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Seder Meals violate the First Commandment February 18, 2013

Posted by Tantumblogo in abdication of duty, Basics, disaster, Ecumenism, episcopate, error, foolishness, General Catholic, Interior Life, Papa, scandals, secularism.
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This is a 19 minute sermon where a priest points out whole litany of reasons why Catholics should never participate in a Seder Meal, which is a Jewish passover meal that many Catholics have taken up as some kind of pious practice in association with this time of year.  It’s a very bad idea.   Readers should never get involved in one of these, and if you took part in one in the past in ignorance, I would counsel informing your confessor of the instances when this occurred and the circumstances surrounding those instances.  That’s not condemnatory in the slightest, but if you listen I think you’ll understand that these Seder meals are not only obsolete in the New Law but are directly counter to it.

http://www.audiosancto.org/auweb/20080928-Seder-Meals-Violate-the-1st-Commandment.mp3

“All religious ceremonies are professions of faith in which the interior worship of God exists.” If a man makes a false declaration of faith by taking part in a pagan rite or one of the old Jewish law, he is committing a very grievous sin – this priest describes it as a mortal sin.

That priest is the best sermonist I’ve ever heard. It is a profound indication of the utter state of collapse in which the Church presently suffers that this priest is one of only a handful I know that will address a specific action as being gravely sinful.  And say so.  How else, in our present culture, are souls to learn what is sinful, or not?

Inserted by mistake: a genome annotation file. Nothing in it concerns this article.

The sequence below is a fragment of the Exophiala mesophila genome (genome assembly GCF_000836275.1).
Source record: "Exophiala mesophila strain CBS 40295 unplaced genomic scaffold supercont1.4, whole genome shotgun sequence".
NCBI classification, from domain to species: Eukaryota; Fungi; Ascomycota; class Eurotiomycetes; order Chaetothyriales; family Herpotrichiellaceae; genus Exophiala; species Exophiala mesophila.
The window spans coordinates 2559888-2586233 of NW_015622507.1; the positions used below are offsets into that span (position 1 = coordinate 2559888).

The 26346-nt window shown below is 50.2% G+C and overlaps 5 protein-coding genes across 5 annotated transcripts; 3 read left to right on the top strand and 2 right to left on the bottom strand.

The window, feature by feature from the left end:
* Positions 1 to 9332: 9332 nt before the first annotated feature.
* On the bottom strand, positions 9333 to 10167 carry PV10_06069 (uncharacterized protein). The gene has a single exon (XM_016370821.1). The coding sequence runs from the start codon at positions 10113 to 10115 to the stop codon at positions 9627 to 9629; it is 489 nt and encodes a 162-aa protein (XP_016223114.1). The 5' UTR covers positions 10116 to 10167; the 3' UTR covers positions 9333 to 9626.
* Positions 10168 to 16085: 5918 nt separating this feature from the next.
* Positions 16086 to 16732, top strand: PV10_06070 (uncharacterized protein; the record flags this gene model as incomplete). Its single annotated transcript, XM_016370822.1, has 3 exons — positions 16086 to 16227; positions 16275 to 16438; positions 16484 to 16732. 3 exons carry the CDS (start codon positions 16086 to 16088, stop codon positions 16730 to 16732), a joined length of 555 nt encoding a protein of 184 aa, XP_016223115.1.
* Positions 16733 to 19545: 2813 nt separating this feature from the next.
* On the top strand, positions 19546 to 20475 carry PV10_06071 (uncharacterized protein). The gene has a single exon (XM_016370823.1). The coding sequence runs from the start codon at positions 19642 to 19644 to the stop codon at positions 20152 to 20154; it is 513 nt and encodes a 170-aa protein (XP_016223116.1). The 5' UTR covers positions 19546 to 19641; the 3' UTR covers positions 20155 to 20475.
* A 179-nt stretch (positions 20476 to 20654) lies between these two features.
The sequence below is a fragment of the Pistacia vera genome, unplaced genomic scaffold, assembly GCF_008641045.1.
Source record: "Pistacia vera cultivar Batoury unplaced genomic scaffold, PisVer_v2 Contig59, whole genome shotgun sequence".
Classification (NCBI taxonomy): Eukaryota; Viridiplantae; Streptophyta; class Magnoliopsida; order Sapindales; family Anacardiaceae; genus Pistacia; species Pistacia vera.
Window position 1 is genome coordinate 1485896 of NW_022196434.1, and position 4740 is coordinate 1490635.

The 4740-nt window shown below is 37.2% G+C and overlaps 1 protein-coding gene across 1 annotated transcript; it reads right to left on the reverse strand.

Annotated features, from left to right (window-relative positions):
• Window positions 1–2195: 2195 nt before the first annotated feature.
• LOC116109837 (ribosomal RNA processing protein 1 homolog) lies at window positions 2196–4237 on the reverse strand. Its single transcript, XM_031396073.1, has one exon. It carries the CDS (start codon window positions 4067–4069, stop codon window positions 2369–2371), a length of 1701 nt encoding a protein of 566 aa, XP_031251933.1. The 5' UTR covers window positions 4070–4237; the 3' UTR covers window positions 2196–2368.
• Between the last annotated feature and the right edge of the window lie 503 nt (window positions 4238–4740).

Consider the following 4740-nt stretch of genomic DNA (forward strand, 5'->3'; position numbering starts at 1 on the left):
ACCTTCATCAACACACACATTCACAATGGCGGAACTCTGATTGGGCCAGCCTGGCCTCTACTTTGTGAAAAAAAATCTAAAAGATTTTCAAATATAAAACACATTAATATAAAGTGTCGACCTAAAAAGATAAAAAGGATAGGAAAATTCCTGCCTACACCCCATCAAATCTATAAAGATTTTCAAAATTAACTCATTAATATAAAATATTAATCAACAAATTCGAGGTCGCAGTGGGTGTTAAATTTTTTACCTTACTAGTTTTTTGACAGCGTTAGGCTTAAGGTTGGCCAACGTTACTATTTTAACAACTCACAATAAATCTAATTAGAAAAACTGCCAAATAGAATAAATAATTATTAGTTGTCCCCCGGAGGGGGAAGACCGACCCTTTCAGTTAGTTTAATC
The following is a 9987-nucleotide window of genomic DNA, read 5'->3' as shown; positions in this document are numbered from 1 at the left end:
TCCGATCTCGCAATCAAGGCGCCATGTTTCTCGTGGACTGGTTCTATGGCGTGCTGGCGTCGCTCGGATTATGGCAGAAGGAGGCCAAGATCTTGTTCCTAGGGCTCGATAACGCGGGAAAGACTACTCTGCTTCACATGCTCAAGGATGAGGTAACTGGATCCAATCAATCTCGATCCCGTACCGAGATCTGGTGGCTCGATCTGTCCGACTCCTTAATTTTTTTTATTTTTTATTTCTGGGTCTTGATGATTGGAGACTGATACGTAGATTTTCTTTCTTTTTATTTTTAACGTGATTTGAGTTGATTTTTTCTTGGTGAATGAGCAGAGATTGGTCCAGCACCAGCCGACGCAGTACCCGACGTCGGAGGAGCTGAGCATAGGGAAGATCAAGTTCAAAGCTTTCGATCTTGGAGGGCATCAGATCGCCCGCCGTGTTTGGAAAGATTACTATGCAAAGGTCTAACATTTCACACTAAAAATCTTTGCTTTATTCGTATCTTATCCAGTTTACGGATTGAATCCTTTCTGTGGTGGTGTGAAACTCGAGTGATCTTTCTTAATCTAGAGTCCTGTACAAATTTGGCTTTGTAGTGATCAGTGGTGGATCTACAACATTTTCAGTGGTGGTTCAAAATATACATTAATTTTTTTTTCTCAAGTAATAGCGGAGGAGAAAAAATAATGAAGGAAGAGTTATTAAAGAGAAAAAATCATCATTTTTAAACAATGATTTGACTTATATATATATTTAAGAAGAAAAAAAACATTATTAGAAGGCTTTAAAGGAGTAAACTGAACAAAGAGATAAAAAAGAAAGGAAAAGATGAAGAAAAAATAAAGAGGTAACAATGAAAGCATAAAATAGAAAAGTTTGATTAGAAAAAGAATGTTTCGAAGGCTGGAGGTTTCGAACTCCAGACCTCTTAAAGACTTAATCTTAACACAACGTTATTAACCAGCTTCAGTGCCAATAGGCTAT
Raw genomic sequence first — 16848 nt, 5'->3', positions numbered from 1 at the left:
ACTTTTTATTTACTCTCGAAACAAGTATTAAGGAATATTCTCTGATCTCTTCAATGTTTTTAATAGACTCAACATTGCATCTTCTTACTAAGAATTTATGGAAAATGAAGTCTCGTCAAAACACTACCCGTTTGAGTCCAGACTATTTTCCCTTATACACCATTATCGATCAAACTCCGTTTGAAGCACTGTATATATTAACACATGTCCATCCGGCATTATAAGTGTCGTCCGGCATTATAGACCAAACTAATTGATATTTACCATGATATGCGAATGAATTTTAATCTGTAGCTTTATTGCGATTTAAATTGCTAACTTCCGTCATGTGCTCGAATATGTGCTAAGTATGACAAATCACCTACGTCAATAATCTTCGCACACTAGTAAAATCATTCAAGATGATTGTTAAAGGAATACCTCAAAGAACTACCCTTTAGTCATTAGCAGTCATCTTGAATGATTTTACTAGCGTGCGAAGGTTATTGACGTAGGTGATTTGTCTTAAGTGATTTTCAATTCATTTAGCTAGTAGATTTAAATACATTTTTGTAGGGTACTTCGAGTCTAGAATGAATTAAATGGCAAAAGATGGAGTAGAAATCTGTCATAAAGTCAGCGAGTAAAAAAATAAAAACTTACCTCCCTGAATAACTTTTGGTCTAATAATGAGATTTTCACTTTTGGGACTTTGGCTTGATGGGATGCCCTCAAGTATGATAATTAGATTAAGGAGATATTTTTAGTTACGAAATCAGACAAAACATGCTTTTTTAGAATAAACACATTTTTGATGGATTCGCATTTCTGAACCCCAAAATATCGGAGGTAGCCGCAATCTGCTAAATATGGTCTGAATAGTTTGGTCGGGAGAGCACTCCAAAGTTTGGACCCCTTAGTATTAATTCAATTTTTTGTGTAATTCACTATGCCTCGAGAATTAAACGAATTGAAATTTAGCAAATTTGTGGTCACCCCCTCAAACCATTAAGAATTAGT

But the really sad fact of the matter is that so many priests today believe, essentially, in universal salvation.  Why get hassled by people you’ve <gasp!> made to feel bad because you spoke of sin, when everyone, or everyone short of Adolf Hitler, goes to Heaven?

This sermon, of course, opens very troubling questions over those priests and prelates who have participated in ecumenical services from some separated sect or other religious body.

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Comments

1. Theresa - February 18, 2013

Here in the Boston archdiocese it has become common practice for Cardinal O`Malley to participate in Seder meals along with parishoners of various parishes. I`m sure much of the confusion has been due to the actions of the past two Pontificates where ecumenism has replaced Traditional church teaching. Prehaps this audio could be sent to Rome? This priest is truly worth his weight in gold ( the spiritual kind) .

2. Jeannee - February 18, 2013

Yes, I agree with you completely that those teaching homily’s in the seminaries should be regenerated, so that priests speak of specific sins and specific items in the news (and etc) rather than pablum and sound bites that could come from anywhere when they are up there.

That said, I’m not quite sure this is it – I mean, really?! To me it sticks in my throat as when I read the volumes written from the Necedah, Wisconsin shrine site and hit against their railings about “Yid’s” & etc.

tantamergo - February 18, 2013

You sort of lost me in the second half. What is this shrine, and what are they railing about?